In the face of this overwhelming defeat – and think about that; Bruce takes down an entire team of elite Special Forces commandos and he considers it a loss – Banner decides his only hope lays in aggressively pursuing a scientific cure. After being reunited with Betty Ross and laying waste to more of her father’s quixotic attempts to ensnare him, he links up with the guy at the other end of his internet chats: Mr. Blue, alias Samuel Stern (whom I’d like to see return as the Leader someday, Marvel Studios! Ditto Liv Tyler’s Betty, who conveys so much of her soul in a mere glance), a scientist who is fascinated with Banner’s condition and wants to help cure him more out of pure curiosity than a desire to prevent disaster. Avoiding a bunch of science terms that probably have little-to-no real world meaning because the film is dealing with an “enormous green rage monster” – sometimes you have to defer to the master – they induce a Hulk-out and administer a possible antidote Stern has developed, with the intention of removing the Hulk for good – a process that could very well kill Banner. Like the meditation techniques, though, it doesn’t work and Banner is still the Hulk.
Why don’t any of these attempts to contain or destroy the Hulk succeed? Aside from the fact that it would lead to some really boring superhero movies, the methods Banner uses are all based on suppression, with the desired effect being repression. He’s so afraid of the Hulk that he wants to push his anger into the deepest hole he can dig, or have the monster removed from him completely. These things don’t work, though, because the Hulk is a part of who he is. Suppressing an aspect of yourself will not make it go away; it will only exacerbate the severity of its manifestation when it inevitably breaks free of your inadequate shackles. Banner can no better get rid of his anger than anyone can, say, stop liking ice cream. It’s part of who he is, and it will always be there. His aborted sex with Betty is the perfect representation of this (wrapped in a fun joke, in the Mighty Marvel Manner); he hasn’t seen her for a long time, he still loves her as she does him, they both want to be together, but he suppresses his desire because he’s afraid that it, like his anger, will trigger the Hulk. (Thank heaven Banner doesn’t take the metaphor further and attempt to medically prevent his sex drive like he does the Hulk.) He has been denying his emotions in order to control them, but all he’s really done is bottle them up, creating so much pressure on himself that the Hulk has no choice but to come out.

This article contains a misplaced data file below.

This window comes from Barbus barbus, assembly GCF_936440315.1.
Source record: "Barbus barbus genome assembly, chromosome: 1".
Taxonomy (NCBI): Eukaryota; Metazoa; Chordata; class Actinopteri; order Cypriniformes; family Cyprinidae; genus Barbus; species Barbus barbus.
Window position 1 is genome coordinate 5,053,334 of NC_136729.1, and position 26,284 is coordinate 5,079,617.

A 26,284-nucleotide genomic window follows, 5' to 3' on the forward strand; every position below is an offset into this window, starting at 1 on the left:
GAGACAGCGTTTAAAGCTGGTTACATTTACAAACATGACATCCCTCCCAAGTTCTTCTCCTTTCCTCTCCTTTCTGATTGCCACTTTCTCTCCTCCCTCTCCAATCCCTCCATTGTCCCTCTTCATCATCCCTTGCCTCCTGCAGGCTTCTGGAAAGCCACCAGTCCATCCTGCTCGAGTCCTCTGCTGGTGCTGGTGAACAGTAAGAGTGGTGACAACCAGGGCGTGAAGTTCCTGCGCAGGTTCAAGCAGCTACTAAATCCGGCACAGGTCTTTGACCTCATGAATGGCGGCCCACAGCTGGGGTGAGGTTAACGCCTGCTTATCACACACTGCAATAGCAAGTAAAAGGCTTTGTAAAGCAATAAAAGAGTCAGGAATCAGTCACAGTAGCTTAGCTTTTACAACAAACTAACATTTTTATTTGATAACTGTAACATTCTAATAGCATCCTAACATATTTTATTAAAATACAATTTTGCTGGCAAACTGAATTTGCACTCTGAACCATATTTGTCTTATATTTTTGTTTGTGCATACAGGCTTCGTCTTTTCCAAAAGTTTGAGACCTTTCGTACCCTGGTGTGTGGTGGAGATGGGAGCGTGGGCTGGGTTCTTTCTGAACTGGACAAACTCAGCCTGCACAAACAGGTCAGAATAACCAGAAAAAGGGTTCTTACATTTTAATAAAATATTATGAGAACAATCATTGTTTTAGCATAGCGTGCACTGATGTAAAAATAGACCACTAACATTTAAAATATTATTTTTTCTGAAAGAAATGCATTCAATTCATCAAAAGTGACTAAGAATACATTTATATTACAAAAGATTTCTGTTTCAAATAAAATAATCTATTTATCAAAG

The climax of the film is when he finally gets it, or at least begins to get it. When Emil Blonsky becomes the Abomination, Banner knows that pig-headed General Ross will never be able to stop the gamma-infused supervillain. The only way to save Manhattan is for Banner to stop fighting his emotions and embrace them. For the first time ever, Banner actually elects to become the Hulk; the monstrous embodiment of his rage is the desired result rather than the unavoidable consequence. It’s also the first time that Banner sees the possibility of the Hulk ceasing to be a monster and becoming a hero. (It’s worth noting that others have viewed the Hulk in this way; Doc Samson, for example, tells General Ross of the Hulk, “He protected her; you almost killed her” in reference to the battle that nearly claimed Betty’s life, and Stern calls Banner’s blood “Promethean fire” because he sees the potential benefits to mankind.) He explains his plan to Ross and Betty by saying he may not be able to control the Hulk, “but maybe aim it.” It’s the kind of idea born of necessity, as many great ones are, and Abomination’s rampage finally gets Banner to overcome his fear of the Hulk and try to use his alter ego for good. And it works! It’s not perfect; Hulk still causes lots of destruction and his big rescue moment involves saving Betty, whom he always protected in the past, but he is able to stop Abomination from slaughtering an awful lot of people, and with Betty’s influence he even holds back from killing his enemy. He’s not where he will be when played by Mark Ruffalo, but it’s a start.